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Cholesterol Drugs May Harm Ill Diabetics

May 6, 2005 | AP Cholesterol-lowering statin drugs do not help severely ill diabetics, and may even raise their risk of a deadly stroke, a study found. In the study, patients on Lipitor were twice as likely to die of a stroke.

It was the first major test of statins in diabetics who need dialysis machines to remove wastes from their bloodstream because their kidneys cannot do the job. The results are surprising because previous research showed Lipitor helped less severely ill diabetics.

Dr. Robert Stanton, who is chief of kidney diseases at Joslin Diabetes Center in Boston and was not involved in the study, said it may be too late to start diabetics on statins once their kidneys have failed.

The study was funded by Lipitor's maker, Pfizer Inc., and involved 1,255 Europeans with Type 2 diabetes, in which the body cannot properly use insulin. The findings were reported in Thursday's New England Journal of Medicine.

More than 120,000 Americans are on dialysis because of diabetes, and they have higher risks of heart disease, stroke and deaths than the general population and other diabetics. Lipitor is the world's most-prescribed medication. It and other statins have dramatically lowered such risks by reducing levels of LDL, or "bad" cholesterol.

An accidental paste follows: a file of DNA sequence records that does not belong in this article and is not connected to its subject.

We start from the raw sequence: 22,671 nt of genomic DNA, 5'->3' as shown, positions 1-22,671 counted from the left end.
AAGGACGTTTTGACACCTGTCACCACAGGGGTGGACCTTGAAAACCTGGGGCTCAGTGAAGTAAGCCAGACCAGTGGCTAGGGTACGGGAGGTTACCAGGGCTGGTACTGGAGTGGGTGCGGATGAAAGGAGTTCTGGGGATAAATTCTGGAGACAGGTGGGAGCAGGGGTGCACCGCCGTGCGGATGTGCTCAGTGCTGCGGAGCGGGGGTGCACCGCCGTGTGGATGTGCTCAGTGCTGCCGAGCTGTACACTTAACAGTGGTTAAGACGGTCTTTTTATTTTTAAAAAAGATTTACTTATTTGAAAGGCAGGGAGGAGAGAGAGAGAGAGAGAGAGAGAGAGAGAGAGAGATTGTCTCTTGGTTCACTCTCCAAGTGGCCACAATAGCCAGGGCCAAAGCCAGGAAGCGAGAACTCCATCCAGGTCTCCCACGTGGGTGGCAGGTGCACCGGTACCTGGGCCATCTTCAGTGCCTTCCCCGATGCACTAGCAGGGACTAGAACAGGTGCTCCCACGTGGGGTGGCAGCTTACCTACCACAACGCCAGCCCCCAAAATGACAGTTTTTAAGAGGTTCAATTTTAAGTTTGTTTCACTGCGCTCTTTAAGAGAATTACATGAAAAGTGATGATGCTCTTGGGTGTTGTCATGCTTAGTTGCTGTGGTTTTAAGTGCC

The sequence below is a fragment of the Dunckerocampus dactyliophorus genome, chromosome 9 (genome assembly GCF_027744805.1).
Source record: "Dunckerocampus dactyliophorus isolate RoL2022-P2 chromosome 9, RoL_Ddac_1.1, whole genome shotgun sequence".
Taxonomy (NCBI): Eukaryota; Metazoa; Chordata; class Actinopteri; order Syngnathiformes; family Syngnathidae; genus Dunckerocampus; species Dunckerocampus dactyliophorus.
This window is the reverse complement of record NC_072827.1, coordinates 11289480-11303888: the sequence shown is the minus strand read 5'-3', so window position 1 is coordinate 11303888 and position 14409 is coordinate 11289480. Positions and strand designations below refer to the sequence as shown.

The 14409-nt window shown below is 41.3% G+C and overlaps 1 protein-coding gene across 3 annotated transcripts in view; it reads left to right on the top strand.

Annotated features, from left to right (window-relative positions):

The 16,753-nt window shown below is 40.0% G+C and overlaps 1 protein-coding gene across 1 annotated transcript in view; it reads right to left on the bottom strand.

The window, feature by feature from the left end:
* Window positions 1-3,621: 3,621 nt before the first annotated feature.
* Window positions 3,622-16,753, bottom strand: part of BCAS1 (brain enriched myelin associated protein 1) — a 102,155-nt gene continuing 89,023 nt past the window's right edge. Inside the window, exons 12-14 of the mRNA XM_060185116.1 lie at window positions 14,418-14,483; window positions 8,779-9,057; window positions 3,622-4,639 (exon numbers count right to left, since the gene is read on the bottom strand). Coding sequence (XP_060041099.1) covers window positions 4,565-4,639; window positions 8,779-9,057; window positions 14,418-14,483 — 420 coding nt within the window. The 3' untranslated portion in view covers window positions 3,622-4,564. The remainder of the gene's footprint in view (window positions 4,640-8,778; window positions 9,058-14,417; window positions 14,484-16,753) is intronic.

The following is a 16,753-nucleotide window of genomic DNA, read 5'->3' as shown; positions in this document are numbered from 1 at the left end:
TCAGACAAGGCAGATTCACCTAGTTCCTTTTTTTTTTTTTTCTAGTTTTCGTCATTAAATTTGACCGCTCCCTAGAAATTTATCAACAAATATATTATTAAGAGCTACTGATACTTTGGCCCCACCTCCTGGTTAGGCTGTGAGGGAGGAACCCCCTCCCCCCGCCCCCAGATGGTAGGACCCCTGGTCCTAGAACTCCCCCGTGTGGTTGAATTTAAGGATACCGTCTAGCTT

The study, led by Dr. Christoph Wanner at the University of Wurzburg, Germany, tested a relatively low dose of Lipitor 20 milligrams a day against dummy pills and found virtually no difference four years later in participants' combined risk of heart attacks, strokes and death.

This happened even though the drug reduced LDL levels to an average of 72 milligrams per deciliter of blood, close to the target of 70 that new federal cholesterol guidelines recommend for people at very high risk of heart disease.

There were 27 fatal strokes among the 619 people on Lipitor versus 13 among the 636 in the placebo group, a result the authors said was unexplained and could be just a chance finding, considering that previous research showed a benefit from the drug.

"It's definitely a concern, but I don't know from a single study that you can say for sure you shouldn't use it in this population. It certainly raises your alarm levels," Stanton said.

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